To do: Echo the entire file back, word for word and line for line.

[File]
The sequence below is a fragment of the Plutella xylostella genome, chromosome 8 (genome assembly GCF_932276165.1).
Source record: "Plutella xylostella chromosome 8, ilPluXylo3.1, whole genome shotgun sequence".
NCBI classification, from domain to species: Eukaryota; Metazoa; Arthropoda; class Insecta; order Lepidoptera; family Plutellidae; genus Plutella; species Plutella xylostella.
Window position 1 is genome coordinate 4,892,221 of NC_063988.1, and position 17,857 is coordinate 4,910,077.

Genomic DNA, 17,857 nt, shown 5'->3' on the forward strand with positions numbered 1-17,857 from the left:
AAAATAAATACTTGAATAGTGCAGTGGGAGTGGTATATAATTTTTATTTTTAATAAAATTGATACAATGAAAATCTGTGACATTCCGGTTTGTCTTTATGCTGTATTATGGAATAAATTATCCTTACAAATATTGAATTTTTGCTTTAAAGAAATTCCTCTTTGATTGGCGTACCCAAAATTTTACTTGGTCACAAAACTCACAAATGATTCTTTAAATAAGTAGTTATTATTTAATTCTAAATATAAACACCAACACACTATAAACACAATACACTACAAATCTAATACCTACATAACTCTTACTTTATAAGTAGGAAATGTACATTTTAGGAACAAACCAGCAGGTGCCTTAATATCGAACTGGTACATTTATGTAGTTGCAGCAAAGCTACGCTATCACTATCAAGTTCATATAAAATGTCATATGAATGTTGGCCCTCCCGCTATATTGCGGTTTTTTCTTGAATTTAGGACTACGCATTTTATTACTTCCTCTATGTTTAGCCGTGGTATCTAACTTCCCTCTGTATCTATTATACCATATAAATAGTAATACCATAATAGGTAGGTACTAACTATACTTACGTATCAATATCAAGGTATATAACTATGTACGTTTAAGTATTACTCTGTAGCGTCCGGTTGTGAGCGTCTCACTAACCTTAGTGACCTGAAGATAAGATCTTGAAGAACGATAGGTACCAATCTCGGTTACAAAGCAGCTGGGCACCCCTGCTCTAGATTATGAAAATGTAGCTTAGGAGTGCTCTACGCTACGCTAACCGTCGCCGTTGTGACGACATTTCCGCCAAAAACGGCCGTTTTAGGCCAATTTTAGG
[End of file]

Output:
The sequence below is a fragment of the Plutella xylostella genome, chromosome 8 (genome assembly GCF_932276165.1).
Source record: "Plutella xylostella chromosome 8, ilPluXylo3.1, whole genome shotgun sequence".
NCBI classification, from domain to species: Eukaryota; Metazoa; Arthropoda; class Insecta; order Lepidoptera; family Plutellidae; genus Plutella; species Plutella xylostella.
Window position 1 is genome coordinate 4,892,221 of NC_063988.1, and position 17,857 is coordinate 4,910,077.

Genomic DNA, 17,857 nt, shown 5'->3' on the forward strand with positions numbered 1-17,857 from the left:
AAAATAAATACTTGAATAGTGCAGTGGGAGTGGTATATAATTTTTATTTTTAATAAAATTGATACAATGAAAATCTGTGACATTCCGGTTTGTCTTTATGCTGTATTATGGAATAAATTATCCTTACAAATATTGAATTTTTGCTTTAAAGAAATTCCTCTTTGATTGGCGTACCCAAAATTTTACTTGGTCACAAAACTCACAAATGATTCTTTAAATAAGTAGTTATTATTTAATTCTAAATATAAACACCAACACACTATAAACACAATACACTACAAATCTAATACCTACATAACTCTTACTTTATAAGTAGGAAATGTACATTTTAGGAACAAACCAGCAGGTGCCTTAATATCGAACTGGTACATTTATGTAGTTGCAGCAAAGCTACGCTATCACTATCAAGTTCATATAAAATGTCATATGAATGTTGGCCCTCCCGCTATATTGCGGTTTTTTCTTGAATTTAGGACTACGCATTTTATTACTTCCTCTATGTTTAGCCGTGGTATCTAACTTCCCTCTGTATCTATTATACCATATAAATAGTAATACCATAATAGGTAGGTACTAACTATACTTACGTATCAATATCAAGGTATATAACTATGTACGTTTAAGTATTACTCTGTAGCGTCCGGTTGTGAGCGTCTCACTAACCTTAGTGACCTGAAGATAAGATCTTGAAGAACGATAGGTACCAATCTCGGTTACAAAGCAGCTGGGCACCCCTGCTCTAGATTATGAAAATGTAGCTTAGGAGTGCTCTACGCTACGCTAACCGTCGCCGTTGTGACGACATTTCCGCCAAAAACGGCCGTTTTAGGCCAATTTTAGG